We Learn from All Our Life
As we embrace the evolving landscape that is our technology driven lives, adult learning has come back into vogue through the approach of lifelong learning. While encouraging all of us to be lifelong learners and giving us access to informal learning is a step in the right direction, I think we run the risk of not seeing the bigger picture. Why? Because the current iteration of lifelong learning is not only centered on a narrow band of skills, those predominantly needed for knowledge-based industries, but also delivered in a manner that resembles the traditional formal education system – teaching specific subjects.
Lifelong Learning Rapidly Becoming a Narrow Approach
What Lifelong Learning was meant to be, and where it has “landed,” is worth understanding. It first came into being in 1970 when it was taken up as a central organizing idea by UNESCO — The United Nations Educational, Scientific and Cultural Organization — with the goal of developing learning societies. However, over the years it waned as an idea until the late 1990s when technology advances began to directly affect everyday life and there was a growing recognition that jobs would change as technology advanced. Today’s version of lifelong learning is a direct result of the move toward knowledge-based industries that are revolutionizing the workplace.
Lifelong Learning has become the mantra of companies seeing the advantages of investing in human capital, the rise of a knowledge workforce who expect companies they work for to invest in their continued “education”, and a growing market for re-training and training programs in predominantly knowledge based skills. And, online learning and so called “boot camps” have grown exponentially – think Coursera, General Assembly, and Udacity.
And, all for good reason. The past reality of going to college, studying a subject, getting a job using that specific knowledge and being in that industry for 30+ years no longer exists for most of us. In fact, The Bureau of Labor Statistics reports the average worker will cycle through 10 different jobs before they are 40. And, Forrester Research predicts that our youngest generation of workers will hold 12 to 15 jobs in their lifetime. Finally, current data shows that the half-life of our skills is 5 years. So, continually advancing, or rebooting, the skills that enable us to get or keep a job is a must. But, lifelong learning’s current focus does not go far enough. It misses the big picture of all the other skills we need to navigate life and work. Skills that the current formal education system and its continued focus on testing doesn’t teach us.
“All of Life is Learning.” Eduard C. Lindeman
My father taught me that learning opportunities outside of the classroom were as important as those inside it. He instilled in me the understanding that our everyday experiences and how we dealt with them – family, social, cultural, and community — were all part of my learning and to pay attention. In my work, as Co-Founder of TCOY: The Culture of You, we focus on the importance of concepts such as: Hidden funds of knowledge, Auto-ethnographic experiences, Creative and Artistic processes, Social-emotional learning, and Cultural Safety. Both lead to the same conclusion, aptly summed up by Eduard C. Lindeman, in his book, The Meaning of Adult Learning, published in 1926, “All of life is learning.” And for me, this is where our current lifelong learning philosophy comes up short. It doesn’t teach us “how to learn” from all our experiences — situations. Instead it focuses on teaching us “what to learn” — subjects.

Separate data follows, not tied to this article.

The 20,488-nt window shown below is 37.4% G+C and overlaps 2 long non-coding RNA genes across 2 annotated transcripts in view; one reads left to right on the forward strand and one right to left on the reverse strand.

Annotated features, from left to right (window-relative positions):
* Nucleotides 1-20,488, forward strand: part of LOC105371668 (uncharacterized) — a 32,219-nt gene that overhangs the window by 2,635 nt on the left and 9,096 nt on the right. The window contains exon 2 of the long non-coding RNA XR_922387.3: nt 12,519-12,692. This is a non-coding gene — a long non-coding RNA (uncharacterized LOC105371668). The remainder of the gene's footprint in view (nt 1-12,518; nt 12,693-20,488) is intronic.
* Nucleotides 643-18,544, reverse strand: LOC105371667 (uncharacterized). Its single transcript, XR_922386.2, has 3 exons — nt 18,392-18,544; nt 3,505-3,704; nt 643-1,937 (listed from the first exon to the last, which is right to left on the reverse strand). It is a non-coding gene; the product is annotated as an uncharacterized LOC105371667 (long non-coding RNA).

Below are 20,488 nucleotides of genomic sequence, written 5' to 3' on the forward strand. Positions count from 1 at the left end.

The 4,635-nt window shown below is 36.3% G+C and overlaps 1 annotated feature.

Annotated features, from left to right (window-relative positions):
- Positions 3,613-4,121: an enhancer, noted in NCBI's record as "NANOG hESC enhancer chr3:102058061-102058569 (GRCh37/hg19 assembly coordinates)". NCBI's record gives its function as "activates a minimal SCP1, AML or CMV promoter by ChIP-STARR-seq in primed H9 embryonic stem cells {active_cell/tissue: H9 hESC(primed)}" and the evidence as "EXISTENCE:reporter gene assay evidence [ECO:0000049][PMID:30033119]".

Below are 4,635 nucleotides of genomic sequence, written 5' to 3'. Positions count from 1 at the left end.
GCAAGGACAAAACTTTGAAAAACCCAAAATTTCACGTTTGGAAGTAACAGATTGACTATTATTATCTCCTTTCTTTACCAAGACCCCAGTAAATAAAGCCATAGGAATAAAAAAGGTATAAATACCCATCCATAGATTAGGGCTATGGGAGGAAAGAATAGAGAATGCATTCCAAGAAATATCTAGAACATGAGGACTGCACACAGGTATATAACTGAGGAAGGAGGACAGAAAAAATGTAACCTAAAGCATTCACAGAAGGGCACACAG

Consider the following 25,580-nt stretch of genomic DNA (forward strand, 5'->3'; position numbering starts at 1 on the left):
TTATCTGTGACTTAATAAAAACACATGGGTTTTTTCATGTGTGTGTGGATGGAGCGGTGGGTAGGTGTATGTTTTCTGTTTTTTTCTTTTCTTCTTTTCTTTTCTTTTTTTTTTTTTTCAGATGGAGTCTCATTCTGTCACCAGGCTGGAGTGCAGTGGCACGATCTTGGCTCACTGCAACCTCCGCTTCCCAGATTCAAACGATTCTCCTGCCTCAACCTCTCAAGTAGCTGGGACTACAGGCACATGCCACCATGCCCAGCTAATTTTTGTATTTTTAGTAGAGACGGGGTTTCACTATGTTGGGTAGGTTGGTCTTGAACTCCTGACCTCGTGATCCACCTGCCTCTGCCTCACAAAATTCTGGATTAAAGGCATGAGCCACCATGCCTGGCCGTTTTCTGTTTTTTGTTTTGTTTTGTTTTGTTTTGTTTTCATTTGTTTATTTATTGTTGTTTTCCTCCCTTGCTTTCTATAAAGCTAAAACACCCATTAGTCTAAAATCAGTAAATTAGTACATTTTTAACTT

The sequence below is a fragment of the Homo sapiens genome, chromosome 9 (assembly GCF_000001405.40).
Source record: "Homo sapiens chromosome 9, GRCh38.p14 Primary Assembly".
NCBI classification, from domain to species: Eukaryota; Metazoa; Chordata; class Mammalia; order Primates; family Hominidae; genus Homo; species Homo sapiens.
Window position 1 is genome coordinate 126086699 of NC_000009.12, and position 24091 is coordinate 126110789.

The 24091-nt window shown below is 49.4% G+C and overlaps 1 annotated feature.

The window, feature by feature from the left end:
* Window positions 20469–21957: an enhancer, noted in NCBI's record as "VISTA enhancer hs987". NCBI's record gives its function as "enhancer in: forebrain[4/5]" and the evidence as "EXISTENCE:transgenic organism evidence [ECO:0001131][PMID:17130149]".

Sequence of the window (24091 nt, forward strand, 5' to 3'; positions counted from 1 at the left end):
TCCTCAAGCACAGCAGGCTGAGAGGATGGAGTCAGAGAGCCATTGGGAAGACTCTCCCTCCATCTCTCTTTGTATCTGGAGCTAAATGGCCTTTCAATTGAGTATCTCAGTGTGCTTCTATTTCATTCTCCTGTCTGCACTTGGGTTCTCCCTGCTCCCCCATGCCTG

Lindeman’s view of a more complete education united and integrated formal education with learners’ own attempts to develop themselves through their lifewide experiences. This approach to “education” leads to personal enrichment, civic participation, and social capital development – a learning society.
Rethinking Essential Skills
As technology rapidly takes over many of what might be considered “the mundane tasks” of our everyday lives and work, we need to rethink which learned skills are essential to keep us engaged, aware, thriving, and, of course, working. I believe lifewide learning is a more relevant approach as it includes life and higher-order skills which now become key to our success.
Life and higher-order skills are those that enable us to deal effectively with the demands and challenges of an ever-changing landscape. They allow us to adapt to change, be flexible, and open to new ideas. They include: Focus and self-control, perspective, communication, social intelligence, resilience, creative and critical thinking, problem solving and decision making, and making connections (or as Richard Branson says A-B-C-D, always be connecting the dots).
Don’t misunderstand me here; continuously evolving and adding to our functionally-based work skills is important. But so is knowing how to learn from all our experiences, learning by doing, learning from (and with) others, everyday — situational learning that builds our uniquely human skills. It is not an either or, it is yes and.
About TCOY: The Culture of You. https://tcoy.co
TCOY is an interdisciplinary team of creatives with expertise in entertainment, media, and youth studies. We design and curate interactive curriculum and content for high schools and the workplace, to help people navigate life’s big transitions, become their authentic selves, and our next generation of leaders.